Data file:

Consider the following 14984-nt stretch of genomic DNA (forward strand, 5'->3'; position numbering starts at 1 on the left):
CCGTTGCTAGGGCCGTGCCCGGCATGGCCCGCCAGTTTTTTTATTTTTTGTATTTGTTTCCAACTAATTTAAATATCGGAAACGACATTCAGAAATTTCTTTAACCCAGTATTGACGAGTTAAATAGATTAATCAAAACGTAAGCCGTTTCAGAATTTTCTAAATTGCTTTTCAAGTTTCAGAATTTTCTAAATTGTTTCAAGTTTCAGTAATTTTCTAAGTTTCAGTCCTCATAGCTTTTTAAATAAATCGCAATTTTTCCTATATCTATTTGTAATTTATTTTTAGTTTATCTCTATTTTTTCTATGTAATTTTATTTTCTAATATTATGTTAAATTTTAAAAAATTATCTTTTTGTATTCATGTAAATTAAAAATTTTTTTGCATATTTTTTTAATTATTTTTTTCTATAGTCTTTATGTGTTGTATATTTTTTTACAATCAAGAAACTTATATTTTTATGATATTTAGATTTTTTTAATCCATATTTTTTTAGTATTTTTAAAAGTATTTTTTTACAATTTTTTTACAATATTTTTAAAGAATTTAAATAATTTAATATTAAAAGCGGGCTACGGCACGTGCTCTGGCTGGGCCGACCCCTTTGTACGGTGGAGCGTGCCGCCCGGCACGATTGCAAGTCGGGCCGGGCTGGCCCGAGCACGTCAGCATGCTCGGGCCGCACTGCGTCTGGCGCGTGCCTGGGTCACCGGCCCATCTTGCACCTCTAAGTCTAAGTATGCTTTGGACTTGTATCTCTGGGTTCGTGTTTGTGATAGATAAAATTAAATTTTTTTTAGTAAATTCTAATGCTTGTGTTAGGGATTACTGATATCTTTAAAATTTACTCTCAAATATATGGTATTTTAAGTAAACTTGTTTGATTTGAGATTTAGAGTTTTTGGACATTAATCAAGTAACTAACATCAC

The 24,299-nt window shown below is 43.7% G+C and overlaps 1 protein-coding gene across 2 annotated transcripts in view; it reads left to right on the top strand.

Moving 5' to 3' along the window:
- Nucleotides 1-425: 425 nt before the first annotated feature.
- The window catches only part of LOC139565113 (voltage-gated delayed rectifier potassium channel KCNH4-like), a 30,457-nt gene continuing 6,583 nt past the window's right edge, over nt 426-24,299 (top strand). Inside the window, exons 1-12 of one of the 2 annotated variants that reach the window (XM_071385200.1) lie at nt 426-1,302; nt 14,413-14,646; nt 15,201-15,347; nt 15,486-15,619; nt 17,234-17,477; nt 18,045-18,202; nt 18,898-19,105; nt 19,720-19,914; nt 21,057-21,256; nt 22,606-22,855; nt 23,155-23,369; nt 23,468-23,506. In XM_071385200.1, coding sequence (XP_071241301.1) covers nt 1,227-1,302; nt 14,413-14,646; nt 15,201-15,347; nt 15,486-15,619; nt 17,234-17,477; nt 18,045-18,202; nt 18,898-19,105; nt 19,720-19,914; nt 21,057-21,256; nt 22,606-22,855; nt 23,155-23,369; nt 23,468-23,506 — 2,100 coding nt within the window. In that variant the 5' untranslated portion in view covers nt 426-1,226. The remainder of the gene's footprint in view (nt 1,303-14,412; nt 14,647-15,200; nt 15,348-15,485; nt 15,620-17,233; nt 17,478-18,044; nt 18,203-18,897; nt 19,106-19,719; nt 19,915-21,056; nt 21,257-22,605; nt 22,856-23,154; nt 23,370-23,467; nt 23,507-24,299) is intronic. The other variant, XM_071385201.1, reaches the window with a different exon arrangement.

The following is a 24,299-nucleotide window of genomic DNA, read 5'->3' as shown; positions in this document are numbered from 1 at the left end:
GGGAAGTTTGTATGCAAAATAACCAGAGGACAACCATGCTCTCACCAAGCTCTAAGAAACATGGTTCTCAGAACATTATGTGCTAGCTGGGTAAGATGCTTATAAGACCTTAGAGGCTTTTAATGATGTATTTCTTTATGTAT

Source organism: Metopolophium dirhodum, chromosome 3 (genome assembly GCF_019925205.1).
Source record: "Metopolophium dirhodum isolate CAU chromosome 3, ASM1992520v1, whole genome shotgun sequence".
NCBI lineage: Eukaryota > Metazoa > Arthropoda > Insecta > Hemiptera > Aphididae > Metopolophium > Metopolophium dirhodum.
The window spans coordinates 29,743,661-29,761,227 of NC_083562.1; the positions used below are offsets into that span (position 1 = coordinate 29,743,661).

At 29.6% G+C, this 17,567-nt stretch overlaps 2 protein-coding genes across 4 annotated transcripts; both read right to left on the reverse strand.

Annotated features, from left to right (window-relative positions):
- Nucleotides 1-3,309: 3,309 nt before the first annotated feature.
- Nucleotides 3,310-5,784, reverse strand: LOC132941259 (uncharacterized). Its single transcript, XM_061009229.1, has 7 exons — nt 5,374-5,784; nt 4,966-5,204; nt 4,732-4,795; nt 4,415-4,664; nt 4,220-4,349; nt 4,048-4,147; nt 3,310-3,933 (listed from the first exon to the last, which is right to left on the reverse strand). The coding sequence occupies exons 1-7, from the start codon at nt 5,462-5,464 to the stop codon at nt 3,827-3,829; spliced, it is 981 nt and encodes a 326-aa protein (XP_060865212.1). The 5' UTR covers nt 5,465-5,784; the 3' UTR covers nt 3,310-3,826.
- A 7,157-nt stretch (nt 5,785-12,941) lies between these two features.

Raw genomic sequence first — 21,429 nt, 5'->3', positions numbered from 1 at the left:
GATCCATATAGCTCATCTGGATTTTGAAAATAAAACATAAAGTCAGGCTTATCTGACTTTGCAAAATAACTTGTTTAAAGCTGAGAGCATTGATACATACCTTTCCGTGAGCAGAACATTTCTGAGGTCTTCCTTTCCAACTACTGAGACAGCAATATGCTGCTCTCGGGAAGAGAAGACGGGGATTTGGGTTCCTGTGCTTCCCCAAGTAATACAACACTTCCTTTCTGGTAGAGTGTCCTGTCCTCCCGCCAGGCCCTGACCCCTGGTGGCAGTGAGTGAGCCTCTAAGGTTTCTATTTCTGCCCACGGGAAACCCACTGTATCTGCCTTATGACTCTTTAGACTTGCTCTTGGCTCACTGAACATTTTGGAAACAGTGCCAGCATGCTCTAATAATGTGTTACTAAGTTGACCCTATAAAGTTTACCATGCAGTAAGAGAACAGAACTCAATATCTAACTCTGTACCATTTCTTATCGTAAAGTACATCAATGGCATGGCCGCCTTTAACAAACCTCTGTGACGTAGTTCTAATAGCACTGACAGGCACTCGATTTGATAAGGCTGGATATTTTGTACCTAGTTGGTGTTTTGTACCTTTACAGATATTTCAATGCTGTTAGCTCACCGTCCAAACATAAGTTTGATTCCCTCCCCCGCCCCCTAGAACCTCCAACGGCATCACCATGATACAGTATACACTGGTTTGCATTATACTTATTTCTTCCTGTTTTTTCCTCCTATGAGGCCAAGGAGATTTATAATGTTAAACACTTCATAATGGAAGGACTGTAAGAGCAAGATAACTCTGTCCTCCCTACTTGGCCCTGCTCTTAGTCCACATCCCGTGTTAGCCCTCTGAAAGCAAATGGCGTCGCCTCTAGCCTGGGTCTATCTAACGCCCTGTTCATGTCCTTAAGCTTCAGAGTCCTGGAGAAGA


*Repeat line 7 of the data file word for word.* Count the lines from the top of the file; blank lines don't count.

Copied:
The following is a 24,299-nucleotide window of genomic DNA, read 5'->3' as shown; positions in this document are numbered from 1 at the left end: